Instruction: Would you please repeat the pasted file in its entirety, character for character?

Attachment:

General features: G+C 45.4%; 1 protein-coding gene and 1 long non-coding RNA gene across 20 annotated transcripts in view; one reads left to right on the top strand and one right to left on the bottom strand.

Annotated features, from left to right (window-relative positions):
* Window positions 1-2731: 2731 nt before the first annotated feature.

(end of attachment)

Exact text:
General features: G+C 45.4%; 1 protein-coding gene and 1 long non-coding RNA gene across 20 annotated transcripts in view; one reads left to right on the top strand and one right to left on the bottom strand.

Annotated features, from left to right (window-relative positions):
* Window positions 1-2731: 2731 nt before the first annotated feature.